David Burney’s vast experience leading City agencies and his legacy of improving the quality of public projects in New York will be an invaluable asset to AIANY as we work with the current administration on issues concerning creating affordable housing and reducing carbon emissions, among others. David is a tremendous design professional and we’re excited to have him onboard in this capacity.The release also included a statement from the departed Rick Bell:
The fourteen years at AIANY have been a wonderful part of my life, but it is now time to move on to undertake new opportunities. I am proud to have helped create the Center for Architecture which has grown into a meeting place and community center for all in the design professions, and which brings in architectural enthusiasts from around the world. I express my thanks and admiration for all of the hardworking staff and for the inspirational boards both past and present who have allowed me the privilege of being at this remarkable place.
Rick Bell who has led the New York chapter of the AIA to period of tremendous growth since it moved into their storefront on LaGuardia Place has resigned. The AIANY and Center for Architecture Executive Director Rick Bell have issued the following statement: “Rick Bell [has] offered, and the organization’s Board of Directors has accepted, his immediate resignation. An interim Executive Director will be named next week and a search to find a new Executive Director will also begin at that time."
To hell with what Pennsylvania groundhog Punxsutawney Phil says about there being six more weeks of winter; if you want a true harbinger of spring, head over the Center for Architecture for a last chance to check out the “Two Wheel Transit” show mounted by the DEP for their bike share program that going to be launched in the spring. The show teases out some of the details of the plan that will add rentable public bikes to the New York City's transit options. The exhibit closes this Saturday, but if you don’t make it over in time, you can go to one of the community bike share workshops that begin on Monday. The first meeting will be held at 25 Carmine Street. The workshops will give New Yorkers a chance to comment on where to put the 600 bike stations. Some of the concerns about the stations crowding already crowded sidewalks, was addressed by DOT Commissioner Janette Sadik-Khan at the show’s opening. She said the department will be looking at placing them atop subway grating, in privately owned pubic spaces, and near major subway hubs. A crowd sourcing program on the department’s website has already received over 7000 suggestions—including one fan from Portland Oregon who wants a station placed there. The commissioner said that the DOT is also developing an app that will allow bike share users to find a station nearest them, as well as the number of bikes that may or may not be available. With 70 percent of New Yorkers approving the plan, the app will come in handy as certain stations may be prove too popular to keep bikes on hand. “It’s the right fit, for the right city, at the right time,” said Sadik-Khan.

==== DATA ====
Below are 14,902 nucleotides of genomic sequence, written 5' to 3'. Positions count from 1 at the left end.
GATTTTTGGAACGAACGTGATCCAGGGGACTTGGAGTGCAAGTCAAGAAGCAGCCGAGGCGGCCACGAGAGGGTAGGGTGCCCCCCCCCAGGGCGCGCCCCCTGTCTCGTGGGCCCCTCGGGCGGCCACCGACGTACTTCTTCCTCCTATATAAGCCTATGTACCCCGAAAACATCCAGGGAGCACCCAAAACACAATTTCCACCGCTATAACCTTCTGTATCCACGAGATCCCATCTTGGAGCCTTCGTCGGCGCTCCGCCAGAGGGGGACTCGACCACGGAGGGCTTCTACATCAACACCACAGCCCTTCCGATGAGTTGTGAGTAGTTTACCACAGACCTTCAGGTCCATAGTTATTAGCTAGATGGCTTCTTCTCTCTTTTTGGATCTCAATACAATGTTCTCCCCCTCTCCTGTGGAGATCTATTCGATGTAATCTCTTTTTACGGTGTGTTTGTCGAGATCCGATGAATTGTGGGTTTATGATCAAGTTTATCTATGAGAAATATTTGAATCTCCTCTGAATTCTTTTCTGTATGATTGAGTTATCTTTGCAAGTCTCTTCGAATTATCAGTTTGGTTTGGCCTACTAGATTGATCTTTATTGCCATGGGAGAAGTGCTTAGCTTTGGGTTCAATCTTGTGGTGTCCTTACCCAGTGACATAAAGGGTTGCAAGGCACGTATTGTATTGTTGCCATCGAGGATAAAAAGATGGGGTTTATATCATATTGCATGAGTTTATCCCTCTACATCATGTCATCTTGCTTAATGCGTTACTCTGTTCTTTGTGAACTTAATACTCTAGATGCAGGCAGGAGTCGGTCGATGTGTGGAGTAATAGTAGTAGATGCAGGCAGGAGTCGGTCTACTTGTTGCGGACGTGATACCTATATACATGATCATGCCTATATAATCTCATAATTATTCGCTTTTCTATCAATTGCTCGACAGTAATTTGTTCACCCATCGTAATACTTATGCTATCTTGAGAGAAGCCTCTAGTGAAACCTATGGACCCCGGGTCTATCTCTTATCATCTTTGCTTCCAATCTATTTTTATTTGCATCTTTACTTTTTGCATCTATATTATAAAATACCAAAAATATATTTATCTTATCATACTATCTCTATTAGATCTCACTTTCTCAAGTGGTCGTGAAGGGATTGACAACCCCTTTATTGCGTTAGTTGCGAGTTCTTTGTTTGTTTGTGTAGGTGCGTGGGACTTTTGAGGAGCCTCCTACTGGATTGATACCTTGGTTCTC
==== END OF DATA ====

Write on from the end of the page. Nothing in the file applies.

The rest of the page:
With all the NYU real estate hubbub going on around LaGuardia Place in Greenwich Village, it’s refreshing to hear of a quiet transaction between two locals. This week, the AIANY signed the lease for 532 LaGuardia, an empty retail space owned by local lumber magnate Guy Apicella just one door south of the AIANY's current home, the Center for Architecture at 536 LaGuardia. AIYNY will take occupancy as of August 1, and plans are already afoot to nail down design concepts. “We’ll benefit from the best design advice in the city,” said AIANY executive director Rick Bell. Rogers Marvel has been hired as the architect and Mary Burke will head up AIANY's Premises Committee. The floor plate of the new building is about 1,200 square feet with about another 800 square feet available in the basement. All three levels at the Center’s current space net about 12,000 square feet, so the extra 2,000 will add about 10 percent more space, helping ease the strain of hosting more than a thousand programs each year. Also included in the deal is small garden space out back, on which the director hopes the Horticulture Society of New York will leave their green thumbprint. Bell jokingly compared the growing horizontal street presence to that of Uptown's Zabar's or Downtown’s J&R Music, both of which expanded storefront by storefront, eventually claiming an entire block. Perhaps NYU's gallery space at 528 LaGuardia will be next? An architects' row perhaps? But for all the extra sidewalk frontage, Bell said that the organization has no intention of bringing in any retail. “If Olympia (Kazi) were to get out of the business, maybe we’d reopen the discussion, but we don’t have plans for any,” he said, reiterating AIANY's steadfast support of VanAlen’s recently opened architecture bookstore. This is not to say that the Center will eschew commercial endeavors altogether, quite the opposite, actually. Bell said the “robust conference center” would be very attractive for corporate rentals—to say nothing of weddings and bar/bat mitzvahs.